Department for Transport
Technological boost for winter resilience
Minister sees how flood-hit bridges can be checked for damage more quickly with new ‘BridgeCat’ technology.
Roads Minister Jesse Norman visited Cumbria today (7 December 2017) to see a world-first innovation which could see communities affected by floods reconnected more quickly.
The minister saw pioneering technology which will allow bridges to be re-opened more quickly, improve resilience at key flooding hotspots and help to prevent communities from becoming isolated.
The BridgeCat, which has been developed by the Department for Transport, Cumbria County Council and Gaist Solutions, uses sonar and an underwater camera to provide detailed information about a bridge’s condition. It combines this with sensors to measure the damage caused by floodwater.
Jesse Norman witnessed the first trial of the innovative equipment taking place today at Salterwath Bridge near Kendal.
In the 2015/16 winter storms, 792 bridges in Cumbria were affected. Previously divers have been sent to assess damage once floodwater has receded, but they can only visit a small number each day, causing a delay to vital road links being re-opened.
Roads Minister Jesse Norman said:
A good transport system is vital to any community and essential to a thriving economy.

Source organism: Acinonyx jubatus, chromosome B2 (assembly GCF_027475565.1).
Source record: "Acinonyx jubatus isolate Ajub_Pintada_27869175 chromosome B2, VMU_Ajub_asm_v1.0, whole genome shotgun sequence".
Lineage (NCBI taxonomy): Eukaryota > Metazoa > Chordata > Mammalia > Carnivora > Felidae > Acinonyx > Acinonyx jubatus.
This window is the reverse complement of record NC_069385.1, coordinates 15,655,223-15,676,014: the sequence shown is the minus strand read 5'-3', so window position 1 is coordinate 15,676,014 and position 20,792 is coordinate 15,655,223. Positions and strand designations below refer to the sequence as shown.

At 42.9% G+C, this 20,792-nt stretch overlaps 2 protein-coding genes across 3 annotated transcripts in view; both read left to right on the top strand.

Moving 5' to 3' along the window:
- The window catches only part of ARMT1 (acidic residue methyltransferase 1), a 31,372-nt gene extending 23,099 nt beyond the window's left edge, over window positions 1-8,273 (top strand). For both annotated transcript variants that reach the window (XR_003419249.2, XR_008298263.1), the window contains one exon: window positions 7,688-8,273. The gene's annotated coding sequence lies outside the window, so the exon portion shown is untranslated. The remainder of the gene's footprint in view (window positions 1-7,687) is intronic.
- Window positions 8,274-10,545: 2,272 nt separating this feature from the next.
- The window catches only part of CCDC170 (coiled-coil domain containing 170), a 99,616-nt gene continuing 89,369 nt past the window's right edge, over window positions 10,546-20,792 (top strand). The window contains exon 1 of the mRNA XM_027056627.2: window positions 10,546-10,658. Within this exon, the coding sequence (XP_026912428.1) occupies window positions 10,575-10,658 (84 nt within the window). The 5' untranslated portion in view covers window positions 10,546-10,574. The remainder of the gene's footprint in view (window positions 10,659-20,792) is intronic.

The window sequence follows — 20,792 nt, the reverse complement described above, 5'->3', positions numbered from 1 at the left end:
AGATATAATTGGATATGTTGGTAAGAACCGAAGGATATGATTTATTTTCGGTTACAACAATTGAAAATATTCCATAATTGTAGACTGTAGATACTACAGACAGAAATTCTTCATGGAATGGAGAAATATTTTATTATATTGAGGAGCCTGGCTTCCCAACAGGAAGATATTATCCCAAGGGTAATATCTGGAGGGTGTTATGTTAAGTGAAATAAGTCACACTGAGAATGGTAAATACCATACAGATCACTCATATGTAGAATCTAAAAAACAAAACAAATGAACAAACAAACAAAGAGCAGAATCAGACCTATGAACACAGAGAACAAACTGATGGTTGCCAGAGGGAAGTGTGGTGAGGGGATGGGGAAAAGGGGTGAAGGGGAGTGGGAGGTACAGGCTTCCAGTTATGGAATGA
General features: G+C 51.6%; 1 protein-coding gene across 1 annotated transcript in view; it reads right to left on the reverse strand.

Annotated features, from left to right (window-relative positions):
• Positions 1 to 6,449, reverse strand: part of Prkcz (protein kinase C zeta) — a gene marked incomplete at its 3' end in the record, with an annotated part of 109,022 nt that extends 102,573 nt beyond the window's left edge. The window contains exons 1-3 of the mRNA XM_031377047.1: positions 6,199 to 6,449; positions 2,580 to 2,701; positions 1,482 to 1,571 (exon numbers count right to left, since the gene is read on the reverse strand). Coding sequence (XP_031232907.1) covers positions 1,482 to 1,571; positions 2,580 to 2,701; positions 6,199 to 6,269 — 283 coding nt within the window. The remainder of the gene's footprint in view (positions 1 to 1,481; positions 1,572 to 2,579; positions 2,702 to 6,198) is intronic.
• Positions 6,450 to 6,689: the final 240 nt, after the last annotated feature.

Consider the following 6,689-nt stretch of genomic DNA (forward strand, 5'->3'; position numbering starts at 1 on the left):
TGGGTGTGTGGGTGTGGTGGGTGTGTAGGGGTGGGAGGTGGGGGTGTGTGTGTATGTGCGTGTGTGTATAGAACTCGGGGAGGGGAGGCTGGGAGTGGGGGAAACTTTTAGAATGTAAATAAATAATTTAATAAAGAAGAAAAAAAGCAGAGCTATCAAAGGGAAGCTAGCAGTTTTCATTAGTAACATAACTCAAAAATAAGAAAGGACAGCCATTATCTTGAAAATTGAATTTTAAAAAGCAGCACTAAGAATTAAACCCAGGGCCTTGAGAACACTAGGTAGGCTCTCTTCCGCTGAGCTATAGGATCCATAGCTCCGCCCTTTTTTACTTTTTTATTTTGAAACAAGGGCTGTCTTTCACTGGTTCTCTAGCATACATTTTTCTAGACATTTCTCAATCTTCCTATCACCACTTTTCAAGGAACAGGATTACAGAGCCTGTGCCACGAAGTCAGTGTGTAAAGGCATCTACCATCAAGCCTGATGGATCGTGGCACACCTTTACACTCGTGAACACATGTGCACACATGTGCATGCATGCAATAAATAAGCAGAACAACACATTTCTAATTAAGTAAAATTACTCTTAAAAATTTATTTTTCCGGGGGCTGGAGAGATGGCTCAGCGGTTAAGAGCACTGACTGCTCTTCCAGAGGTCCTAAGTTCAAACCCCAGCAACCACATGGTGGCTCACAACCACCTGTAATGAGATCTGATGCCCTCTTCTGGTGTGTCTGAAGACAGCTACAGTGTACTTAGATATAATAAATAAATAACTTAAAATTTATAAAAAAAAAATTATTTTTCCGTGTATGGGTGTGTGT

The BridgeCat is an exciting, world-leading innovation which will help bridges to open more quickly after severe weather, reconnecting communities and minimising disruption.
In December 2015, Storm Desmond broke the United Kingdom’s 24-hour rainfall record, with 341.4 mm of rain falling at Honister Pass in Cumbria.
Since then, the department has provided more than £191 million to help authorities repair damage to their transport infrastructure and the majority of repairs have now been undertaken. The Linton Bridge in Leeds was the latest to reopen in September this year following the 2015/16 winter.
Councillor Stewart Young, Leader of Cumbria County Council, said:
This is important technology for Cumbria – the BridgeCat trials are exciting, and if successful, will enable us to gather important information about the condition of our bridges, which in turn helps us to plan and prioritise works much more efficiently and effectively. I’m also delighted to be working in partnership with the Department for Transport and Gaist Solutions on this innovative new project – the technology will be a vital tool in our ongoing flood recovery and resilience works.
Jenny Roberts, Senior Project Manager for BridgeCat at Gaist Solutions Limited, said:
At Gaist we focus on addressing national resilience issues to benefit local communities, collaborating on highly innovative projects aimed for social good. BridgeCat embodies these values completely and I am extremely excited to be taking this incredibly important asset on its first step in the journey towards deployment in Cumbria. We have a lot of learning to do, but we also have a great team in place and I have every confidence that we will be gathering useful data from day one.
The BridgeCat will also be used to monitor the ongoing condition of bridges across the county to keep them safe and properly maintained.
Over the coming weeks, the BridgeCat system will be trialled at a number of sites in Cumbria. The trials will enable teams to test the system components and to ensure efficient operation. It will also provide an opportunity for the BridgeCat team to gain experience of operating the equipment and analysing the data gathered by the inspection.
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